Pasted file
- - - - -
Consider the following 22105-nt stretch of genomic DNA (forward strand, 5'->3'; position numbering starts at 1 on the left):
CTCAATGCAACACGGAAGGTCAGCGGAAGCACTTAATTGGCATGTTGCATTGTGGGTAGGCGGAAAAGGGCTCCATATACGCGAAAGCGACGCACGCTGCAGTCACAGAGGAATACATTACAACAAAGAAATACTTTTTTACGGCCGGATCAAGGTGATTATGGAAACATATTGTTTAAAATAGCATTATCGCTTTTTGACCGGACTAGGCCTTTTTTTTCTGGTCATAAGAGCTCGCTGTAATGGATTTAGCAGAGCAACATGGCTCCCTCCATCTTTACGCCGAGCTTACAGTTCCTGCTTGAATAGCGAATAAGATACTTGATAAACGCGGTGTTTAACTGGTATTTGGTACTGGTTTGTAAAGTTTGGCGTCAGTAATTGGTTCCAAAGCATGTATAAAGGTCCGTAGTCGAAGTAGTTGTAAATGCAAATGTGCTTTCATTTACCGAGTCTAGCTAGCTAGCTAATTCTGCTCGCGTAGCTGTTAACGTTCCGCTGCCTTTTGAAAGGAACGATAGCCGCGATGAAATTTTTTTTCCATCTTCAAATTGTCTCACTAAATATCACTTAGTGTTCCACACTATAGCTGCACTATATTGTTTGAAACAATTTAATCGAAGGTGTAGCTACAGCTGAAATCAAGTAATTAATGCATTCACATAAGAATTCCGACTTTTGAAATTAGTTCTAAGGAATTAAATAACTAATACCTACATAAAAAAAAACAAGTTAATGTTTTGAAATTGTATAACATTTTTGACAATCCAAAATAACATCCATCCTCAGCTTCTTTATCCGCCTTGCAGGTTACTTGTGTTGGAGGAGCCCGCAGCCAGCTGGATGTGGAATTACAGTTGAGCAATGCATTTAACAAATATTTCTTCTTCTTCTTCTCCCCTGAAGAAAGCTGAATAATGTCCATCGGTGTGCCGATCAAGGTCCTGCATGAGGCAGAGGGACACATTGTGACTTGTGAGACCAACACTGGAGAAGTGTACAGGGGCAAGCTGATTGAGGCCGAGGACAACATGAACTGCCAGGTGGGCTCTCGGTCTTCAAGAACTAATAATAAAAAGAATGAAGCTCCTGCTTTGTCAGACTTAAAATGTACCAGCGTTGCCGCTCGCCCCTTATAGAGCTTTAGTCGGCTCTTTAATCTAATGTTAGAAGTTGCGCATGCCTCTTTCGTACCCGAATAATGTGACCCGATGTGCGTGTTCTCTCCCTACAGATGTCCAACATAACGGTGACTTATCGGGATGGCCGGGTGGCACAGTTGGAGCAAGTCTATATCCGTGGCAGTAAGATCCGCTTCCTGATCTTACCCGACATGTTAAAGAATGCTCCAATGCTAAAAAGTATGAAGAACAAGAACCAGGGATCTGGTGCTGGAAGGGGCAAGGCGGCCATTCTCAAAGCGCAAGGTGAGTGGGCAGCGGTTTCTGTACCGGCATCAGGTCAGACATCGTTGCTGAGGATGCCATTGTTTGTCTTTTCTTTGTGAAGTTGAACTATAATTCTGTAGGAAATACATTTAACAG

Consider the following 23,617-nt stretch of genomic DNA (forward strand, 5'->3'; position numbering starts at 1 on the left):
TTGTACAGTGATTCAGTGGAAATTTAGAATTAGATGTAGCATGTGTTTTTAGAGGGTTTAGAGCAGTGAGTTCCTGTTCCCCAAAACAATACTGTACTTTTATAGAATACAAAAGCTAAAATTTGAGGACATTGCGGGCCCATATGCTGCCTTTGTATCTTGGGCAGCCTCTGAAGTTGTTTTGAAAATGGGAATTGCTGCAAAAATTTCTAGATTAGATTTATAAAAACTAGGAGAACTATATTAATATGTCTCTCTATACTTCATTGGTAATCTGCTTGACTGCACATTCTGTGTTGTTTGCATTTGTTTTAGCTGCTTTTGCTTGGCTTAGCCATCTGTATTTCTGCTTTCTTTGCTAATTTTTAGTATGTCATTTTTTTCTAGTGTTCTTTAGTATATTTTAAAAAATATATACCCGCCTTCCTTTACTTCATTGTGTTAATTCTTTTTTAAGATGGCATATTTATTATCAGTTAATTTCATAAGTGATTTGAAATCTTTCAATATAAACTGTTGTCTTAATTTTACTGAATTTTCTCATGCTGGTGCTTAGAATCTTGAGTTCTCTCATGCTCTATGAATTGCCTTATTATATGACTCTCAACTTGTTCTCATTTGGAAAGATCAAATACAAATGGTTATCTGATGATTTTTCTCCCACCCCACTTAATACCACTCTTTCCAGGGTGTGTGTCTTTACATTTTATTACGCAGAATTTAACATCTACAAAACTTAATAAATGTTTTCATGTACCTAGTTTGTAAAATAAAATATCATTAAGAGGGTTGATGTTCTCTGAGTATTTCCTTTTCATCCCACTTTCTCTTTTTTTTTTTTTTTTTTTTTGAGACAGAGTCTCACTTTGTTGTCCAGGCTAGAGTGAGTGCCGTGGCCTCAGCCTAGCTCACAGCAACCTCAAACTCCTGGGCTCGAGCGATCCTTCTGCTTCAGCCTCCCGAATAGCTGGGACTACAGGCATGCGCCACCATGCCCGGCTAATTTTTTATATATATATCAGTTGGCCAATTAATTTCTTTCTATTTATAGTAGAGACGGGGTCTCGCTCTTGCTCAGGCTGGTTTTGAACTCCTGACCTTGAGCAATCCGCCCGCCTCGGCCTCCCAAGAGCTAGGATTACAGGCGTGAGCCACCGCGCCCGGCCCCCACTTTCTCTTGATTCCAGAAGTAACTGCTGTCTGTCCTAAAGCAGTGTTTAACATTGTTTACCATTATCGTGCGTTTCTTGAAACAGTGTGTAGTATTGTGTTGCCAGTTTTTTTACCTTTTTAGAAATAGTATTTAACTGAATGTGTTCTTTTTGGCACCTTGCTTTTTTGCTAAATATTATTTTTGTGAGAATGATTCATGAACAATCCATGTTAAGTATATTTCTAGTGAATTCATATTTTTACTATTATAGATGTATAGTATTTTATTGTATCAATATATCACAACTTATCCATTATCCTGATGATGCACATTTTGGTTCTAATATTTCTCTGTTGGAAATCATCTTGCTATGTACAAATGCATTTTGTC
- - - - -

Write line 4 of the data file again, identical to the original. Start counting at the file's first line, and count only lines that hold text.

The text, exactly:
TTGTACAGTGATTCAGTGGAAATTTAGAATTAGATGTAGCATGTGTTTTTAGAGGGTTTAGAGCAGTGAGTTCCTGTTCCCCAAAACAATACTGTACTTTTATAGAATACAAAAGCTAAAATTTGAGGACATTGCGGGCCCATATGCTGCCTTTGTATCTTGGGCAGCCTCTGAAGTTGTTTTGAAAATGGGAATTGCTGCAAAAATTTCTAGATTAGATTTATAAAAACTAGGAGAACTATATTAATATGTCTCTCTATACTTCATTGGTAATCTGCTTGACTGCACATTCTGTGTTGTTTGCATTTGTTTTAGCTGCTTTTGCTTGGCTTAGCCATCTGTATTTCTGCTTTCTTTGCTAATTTTTAGTATGTCATTTTTTTCTAGTGTTCTTTAGTATATTTTAAAAAATATATACCCGCCTTCCTTTACTTCATTGTGTTAATTCTTTTTTAAGATGGCATATTTATTATCAGTTAATTTCATAAGTGATTTGAAATCTTTCAATATAAACTGTTGTCTTAATTTTACTGAATTTTCTCATGCTGGTGCTTAGAATCTTGAGTTCTCTCATGCTCTATGAATTGCCTTATTATATGACTCTCAACTTGTTCTCATTTGGAAAGATCAAATACAAATGGTTATCTGATGATTTTTCTCCCACCCCACTTAATACCACTCTTTCCAGGGTGTGTGTCTTTACATTTTATTACGCAGAATTTAACATCTACAAAACTTAATAAATGTTTTCATGTACCTAGTTTGTAAAATAAAATATCATTAAGAGGGTTGATGTTCTCTGAGTATTTCCTTTTCATCCCACTTTCTCTTTTTTTTTTTTTTTTTTTTTGAGACAGAGTCTCACTTTGTTGTCCAGGCTAGAGTGAGTGCCGTGGCCTCAGCCTAGCTCACAGCAACCTCAAACTCCTGGGCTCGAGCGATCCTTCTGCTTCAGCCTCCCGAATAGCTGGGACTACAGGCATGCGCCACCATGCCCGGCTAATTTTTTATATATATATCAGTTGGCCAATTAATTTCTTTCTATTTATAGTAGAGACGGGGTCTCGCTCTTGCTCAGGCTGGTTTTGAACTCCTGACCTTGAGCAATCCGCCCGCCTCGGCCTCCCAAGAGCTAGGATTACAGGCGTGAGCCACCGCGCCCGGCCCCCACTTTCTCTTGATTCCAGAAGTAACTGCTGTCTGTCCTAAAGCAGTGTTTAACATTGTTTACCATTATCGTGCGTTTCTTGAAACAGTGTGTAGTATTGTGTTGCCAGTTTTTTTACCTTTTTAGAAATAGTATTTAACTGAATGTGTTCTTTTTGGCACCTTGCTTTTTTGCTAAATATTATTTTTGTGAGAATGATTCATGAACAATCCATGTTAAGTATATTTCTAGTGAATTCATATTTTTACTATTATAGATGTATAGTATTTTATTGTATCAATATATCACAACTTATCCATTATCCTGATGATGCACATTTTGGTTCTAATATTTCTCTGTTGGAAATCATCTTGCTATGTACAAATGCATTTTGTC